There's something about that "Open House" sign that acts like a magnet. Whether you're looking for a new place to live, keeping tabs on real estate in your neighborhood, or just angling for a sneak peek at someone else's private domain, the lure of an open door is strong indeed.
This week we have a little something for everyone. From million-dollar coastal getaways to affordable age-qualified communities, we lay down the welcome mat at some of the most diverse open houses in the nation. So wipe your feet at the door and walk right in.
Open Houses for Jan. 13-15
Open house: Sun., Jan. 15 Location: Miami Price: $10 million Property details: This tropical-modern mansion overlooking Biscayne Bay is Miami luxury at its finest. Filled with original keystone and mahogany details, the Frank Lloyd Wright-influenced design blends seamlessly into the home's lush, palm studded landscape. You can enjoy stunning waterfront panoramas from every vantage point thanks to generous windows, breezy patios and spacious outdoor entertaining areas. This five-bedroom, five-bathroom home also boasts a private dock, perfect for the anglers among you. See inside this property.
Open house: Sun., Jan. 15 Location: Portland Price: $875,000 Property details: If you're looking for a home that's anything but traditional or cookie-cutter, then this rare four-bedroom residence on North Holloway Drive may be perfect for you. With soaring 10-foot ceilings, glossy hardwood floors, and beautiful wood detailing throughout, this home has character and craftsmanship to boot. Huge windows flood the entire home with light, but if you prefer direct sunlight you can always go outdoors and relax on your own private patio, nestled among fir trees.
See inside this property.
Open house: Sun., Jan. 15 Location: Austin Price: $889,900 Property details: This beautiful home right on Lake Austin is perfect for those who love the great outdoors. You get stunning views of lush Texan greenery no matter where you are in the house (even your backyard pool is nestled among towering trees), flawless landscaped gardens throughout the grounds, and stunning sunset views over Austin. If you're more of the indoors type, that's OK too -- with marble floors, dripping chandeliers, fireplaces, a state-of-the-art kitchen and five massive bedrooms sprawled over 4,100 square feet, there's no need to leave the house, anyway.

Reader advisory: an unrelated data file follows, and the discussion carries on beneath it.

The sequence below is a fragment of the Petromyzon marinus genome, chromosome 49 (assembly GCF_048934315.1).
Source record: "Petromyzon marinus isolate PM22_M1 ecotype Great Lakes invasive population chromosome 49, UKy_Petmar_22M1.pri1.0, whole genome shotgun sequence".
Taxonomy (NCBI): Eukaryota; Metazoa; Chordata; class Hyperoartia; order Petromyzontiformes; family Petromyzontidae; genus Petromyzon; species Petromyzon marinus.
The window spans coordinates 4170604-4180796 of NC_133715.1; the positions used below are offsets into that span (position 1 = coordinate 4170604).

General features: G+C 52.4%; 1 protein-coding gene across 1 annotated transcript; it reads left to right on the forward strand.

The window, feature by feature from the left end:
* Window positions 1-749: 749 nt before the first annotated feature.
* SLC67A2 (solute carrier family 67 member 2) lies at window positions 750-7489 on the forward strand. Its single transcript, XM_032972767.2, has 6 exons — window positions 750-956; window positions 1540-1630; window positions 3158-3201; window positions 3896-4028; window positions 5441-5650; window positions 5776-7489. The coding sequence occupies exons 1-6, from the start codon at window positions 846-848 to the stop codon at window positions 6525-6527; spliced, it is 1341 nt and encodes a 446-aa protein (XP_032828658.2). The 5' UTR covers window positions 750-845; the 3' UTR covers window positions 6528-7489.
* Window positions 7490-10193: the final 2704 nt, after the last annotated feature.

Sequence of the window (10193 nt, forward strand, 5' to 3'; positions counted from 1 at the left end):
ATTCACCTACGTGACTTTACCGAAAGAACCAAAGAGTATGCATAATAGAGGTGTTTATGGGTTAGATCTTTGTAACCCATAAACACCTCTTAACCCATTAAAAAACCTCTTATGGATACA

Open house: Sun., Jan. 15 Location: Denver Price: $1.495 million Property details: This Humboldt Island beauty exudes historic grandeur that simply cannot be found in newly-built Denver homes. The stately Denver Square has maintained all of its turn-of-the-century historic integrity, including a dumbwaiter (which is a fun and convenient way to bring the groceries up from the garage!), fireplaces and a great room that was originally part of the home's ballroom in 1916. Though it's been updated with modern touches -- new bathrooms, a new kitchen and new plumbing -- all its original hardware is still intact, including original stained glass windows and antique mirrors.
See inside this property.
Open house: Sun., Jan. 15 Location: Sun City Center Price: $210,000 Property description: This gorgeous three-bedroom, two-bathroom home in the age-restricted Caloosa County Club Estates boasts a sprawling 2,069 square feet of air-conditioned living space. The home isn't just a pretty face, though, it comes with tough, cataclysm-proof features! Hurricane film covers all the windows, a sturdy Tradewinds-model roof, and screened, enclosed lanais that provide al fresco-like entertaining even in bad weather -- which, in Sun City, is next to never. And for retirees looking for more modest accommodations, the community has plenty of homes for less than $50,000.
Open House: Sun., Jan. 15 Location: Chicago Price: $1.995 million Property description: This property is a far cry from all the generic, vanilla-colored condos cropping up all over Chicago these days. This home is filled with character and unique details like coffered ceilings, herringbone masonry, fireplaces and exquisite maple doors. The beautiful three-bedroom, two-bathroom home also boasts 12-foot-high vaulted ceilings, a sauna and wine cellar, a spacious roof deck and a huge, sunken family room.
Open house: Sun., Jan. 15 Location: San Francisco Price: $599,000 Property description: This is a California one-bedroom condo with a difference! Located in a premier Art Deco building on Powell Street, the property has 1,427 square feet of space that includes a formal dining room, a generous living room and wonderful period details. What we love most about this airy, light-filled condominium? Its location. It's a stone's throw from downtown, Union Square and the trendiest shops and restaurants in San Francisco.
Open house: Sun., Jan. 15 Location: Atlanta Price: $1.85 million Property description: This immaculate home stretches across two private acres and is perfect for entertaining. With a huge pool and spa, resurfaced tennis court with lights, huge level play area, garden, and even a patio with an outdoor kitchen, this stunning six-bedroom property is perfect for big, fun parties. If you'd prefer a quiet night in, that's fine too -- the home features a fireplace and a gorgeous great room with soaring, 24-foot ceilings.
See inside this property.
The Boston-Cambridge-Quincy metropolitan area’s greatest strength for those without an automobile is the prevalence of dense, easily manageable communities. This makes it exceptionally easy for residents to reach amenities such as groceries, restaurants, shopping and schools. The metropolitan area’s primary city, Boston, has the third-highest walk score in the country. The area’s public transit also has a relatively high service frequency rate, making its use that much more convenient for the city’s residents.
> Transit coverage: 96 percent (second highest)
> Service frequency (minutes): 6.2 (second lowest)
> Jobs reachable in 90 minutes: 25.6 percent (69th highest)
> Walk score: 65.9 (14th highest)
> Commuters who bike: 0.87 percent (14th highest)